Things that outrage or excite core identities.  Really funny, mean, or shocking.

We are taught to believe that competition is always better.  The more we train people to win this war, it is easy to see how so much falls along identity lines, funny, mean, shocking.

Every company knows the power of the default.

The most effective forms of censorship involve messing with trust and attention.

Is censorship the right word?  People are asking this of Facebook and Google.

What to do with Alex Jones and what to call him?

3 degrees of Alex Jones: you can start anywhere on Facebook? and Alex Jones will be recommended.

With InfoWars they are targeting people for violent incitement.  Claiming that the Sandy Hooks parents kids are actors and they pretended a shooting occurred so that the government can take your guns away.

They are not governments; they are gatekeepers.

Ted Cruz has allied himself with someone who said his father helped kill JFK.

We need forms of due process

Fake Facebook accounts and online lies multiply in hours after Santa Fe school shooting

In the first hours after the Texas school shooting that left at least 10 dead Friday, online hoaxers moved quickly to spread a viral lie, creating fake Facebook accounts with the suspected shooter’s name and a doctored photo showing him wearing a “Hillary 2016” hat.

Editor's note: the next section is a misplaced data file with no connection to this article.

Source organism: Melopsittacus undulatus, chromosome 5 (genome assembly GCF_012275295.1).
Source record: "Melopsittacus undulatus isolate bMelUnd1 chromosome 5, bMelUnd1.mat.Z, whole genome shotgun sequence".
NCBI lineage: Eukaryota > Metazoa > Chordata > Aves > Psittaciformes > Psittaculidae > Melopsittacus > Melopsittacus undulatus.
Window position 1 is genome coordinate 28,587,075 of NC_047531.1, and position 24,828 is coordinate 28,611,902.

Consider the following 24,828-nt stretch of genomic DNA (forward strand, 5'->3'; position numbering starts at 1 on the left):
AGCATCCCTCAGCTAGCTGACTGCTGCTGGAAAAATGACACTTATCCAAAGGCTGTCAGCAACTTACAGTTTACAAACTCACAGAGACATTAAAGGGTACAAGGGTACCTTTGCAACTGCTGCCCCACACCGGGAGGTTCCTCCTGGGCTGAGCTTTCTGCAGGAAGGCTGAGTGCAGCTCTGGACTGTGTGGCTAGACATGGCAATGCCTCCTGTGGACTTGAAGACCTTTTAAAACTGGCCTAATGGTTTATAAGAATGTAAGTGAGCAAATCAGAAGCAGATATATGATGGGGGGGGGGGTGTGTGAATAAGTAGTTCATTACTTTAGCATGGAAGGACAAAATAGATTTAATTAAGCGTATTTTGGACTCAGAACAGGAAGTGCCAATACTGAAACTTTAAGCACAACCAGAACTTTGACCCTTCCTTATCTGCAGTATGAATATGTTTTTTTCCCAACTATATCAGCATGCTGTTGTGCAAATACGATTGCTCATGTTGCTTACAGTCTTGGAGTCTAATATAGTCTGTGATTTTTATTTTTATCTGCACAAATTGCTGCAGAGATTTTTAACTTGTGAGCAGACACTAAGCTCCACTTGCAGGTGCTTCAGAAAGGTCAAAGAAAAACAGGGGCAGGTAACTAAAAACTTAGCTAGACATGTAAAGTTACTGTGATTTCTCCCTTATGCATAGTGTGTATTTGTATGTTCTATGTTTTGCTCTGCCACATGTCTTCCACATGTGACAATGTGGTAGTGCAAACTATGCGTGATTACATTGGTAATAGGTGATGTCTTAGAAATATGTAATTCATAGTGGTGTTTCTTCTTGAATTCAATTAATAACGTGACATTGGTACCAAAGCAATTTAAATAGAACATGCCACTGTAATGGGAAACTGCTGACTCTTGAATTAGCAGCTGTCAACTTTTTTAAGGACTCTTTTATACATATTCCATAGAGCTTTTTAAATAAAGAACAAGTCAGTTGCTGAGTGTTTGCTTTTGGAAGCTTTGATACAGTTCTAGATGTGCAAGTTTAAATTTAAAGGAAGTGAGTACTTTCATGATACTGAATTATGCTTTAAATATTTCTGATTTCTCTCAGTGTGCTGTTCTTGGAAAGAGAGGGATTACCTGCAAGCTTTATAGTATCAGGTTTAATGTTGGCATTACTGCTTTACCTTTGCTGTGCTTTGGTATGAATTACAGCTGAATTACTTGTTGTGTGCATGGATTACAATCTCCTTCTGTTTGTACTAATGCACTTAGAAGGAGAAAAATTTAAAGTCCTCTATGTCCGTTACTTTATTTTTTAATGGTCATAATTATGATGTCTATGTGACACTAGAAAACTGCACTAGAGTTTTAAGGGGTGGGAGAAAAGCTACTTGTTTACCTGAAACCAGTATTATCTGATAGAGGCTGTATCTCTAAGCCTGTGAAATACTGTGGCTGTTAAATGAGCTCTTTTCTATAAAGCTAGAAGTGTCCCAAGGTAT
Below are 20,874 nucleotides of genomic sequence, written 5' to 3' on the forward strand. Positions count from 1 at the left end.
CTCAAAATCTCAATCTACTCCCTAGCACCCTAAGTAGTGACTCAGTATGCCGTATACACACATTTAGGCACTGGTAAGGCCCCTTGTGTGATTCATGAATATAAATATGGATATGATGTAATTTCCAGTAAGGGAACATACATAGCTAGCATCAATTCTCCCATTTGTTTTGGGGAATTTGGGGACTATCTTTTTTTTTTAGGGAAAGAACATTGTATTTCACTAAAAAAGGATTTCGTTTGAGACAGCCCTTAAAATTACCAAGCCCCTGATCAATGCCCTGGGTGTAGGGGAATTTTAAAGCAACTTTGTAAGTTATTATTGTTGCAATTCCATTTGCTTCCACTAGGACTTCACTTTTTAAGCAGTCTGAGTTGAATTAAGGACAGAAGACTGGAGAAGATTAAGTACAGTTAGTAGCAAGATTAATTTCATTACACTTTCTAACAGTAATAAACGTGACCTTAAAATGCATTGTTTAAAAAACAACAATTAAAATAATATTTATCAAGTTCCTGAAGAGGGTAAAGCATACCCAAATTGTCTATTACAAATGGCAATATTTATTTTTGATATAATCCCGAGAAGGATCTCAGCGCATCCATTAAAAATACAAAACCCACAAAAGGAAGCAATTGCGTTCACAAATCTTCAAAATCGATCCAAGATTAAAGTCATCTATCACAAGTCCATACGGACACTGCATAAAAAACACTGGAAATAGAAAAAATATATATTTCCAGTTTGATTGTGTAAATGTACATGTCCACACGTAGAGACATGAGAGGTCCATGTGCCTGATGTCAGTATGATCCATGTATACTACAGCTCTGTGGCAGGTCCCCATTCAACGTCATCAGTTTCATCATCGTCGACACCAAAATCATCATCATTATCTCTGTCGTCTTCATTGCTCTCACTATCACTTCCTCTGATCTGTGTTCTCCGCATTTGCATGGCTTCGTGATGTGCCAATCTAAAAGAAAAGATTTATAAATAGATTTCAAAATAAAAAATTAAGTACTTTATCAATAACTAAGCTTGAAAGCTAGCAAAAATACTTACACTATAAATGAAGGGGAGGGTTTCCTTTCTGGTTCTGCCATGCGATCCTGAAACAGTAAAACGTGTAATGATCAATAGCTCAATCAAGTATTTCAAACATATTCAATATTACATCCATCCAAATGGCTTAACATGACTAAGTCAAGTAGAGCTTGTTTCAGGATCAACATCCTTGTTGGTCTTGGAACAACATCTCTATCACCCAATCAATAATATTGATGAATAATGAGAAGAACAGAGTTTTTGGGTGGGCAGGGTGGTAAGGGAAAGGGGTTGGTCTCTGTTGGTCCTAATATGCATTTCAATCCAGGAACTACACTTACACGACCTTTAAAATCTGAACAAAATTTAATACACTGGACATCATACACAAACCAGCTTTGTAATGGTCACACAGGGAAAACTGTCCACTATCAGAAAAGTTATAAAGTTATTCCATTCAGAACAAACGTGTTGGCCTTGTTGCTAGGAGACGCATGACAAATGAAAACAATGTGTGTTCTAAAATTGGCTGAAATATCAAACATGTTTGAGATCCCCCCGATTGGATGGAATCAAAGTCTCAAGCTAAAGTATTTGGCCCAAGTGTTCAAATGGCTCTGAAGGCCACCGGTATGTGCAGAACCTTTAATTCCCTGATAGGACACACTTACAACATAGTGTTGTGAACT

Several were swiftly flagged by users and deleted by the social network. But others rose rapidly in their place: Chris Sampson, a disinformation analyst for a counterterrorism think tank, said he could see new fakes as they were being created and filled out with false information, including images linking the suspect to the anti-fascist group Antifa.

It has become a familiar pattern in the all-too-common aftermath of U.S. school shootings: A barrage of online misinformation, seemingly designed to cloud the truth or win political points.

.. But some social media watchers said they were still surprised at the speed with which the Santa Fe shooting descended into information warfare. Sampson said he watched the clock after the suspect was first named by police to see how long it would take for a fake Facebook account to be created in the suspect’s name: less than 20 minutes.

“It seemed this time like they were more ready for this,” he said. “Like someone just couldn’t wait to do it.”

.. Facebook said this week it had disabled more than 500 million fake accounts on the social network in the first three months of the year, although it contended tens of millions more were probably still online.

.. In February after the school shooting in Parkland, Fla., a video labeling a shooting survivor as a “crisis actor” whose involvement was faked to boost gun control soared to the top of YouTube’s “Trending” list. The site blamed algorithms that rewarded the video for gaining a rapid amount of viewership in a short amount of time.
.. Some critics suggested the site should force new accounts into a waiting period before they are publicly available or that the company should more aggressively watch names in the news for potential fakes.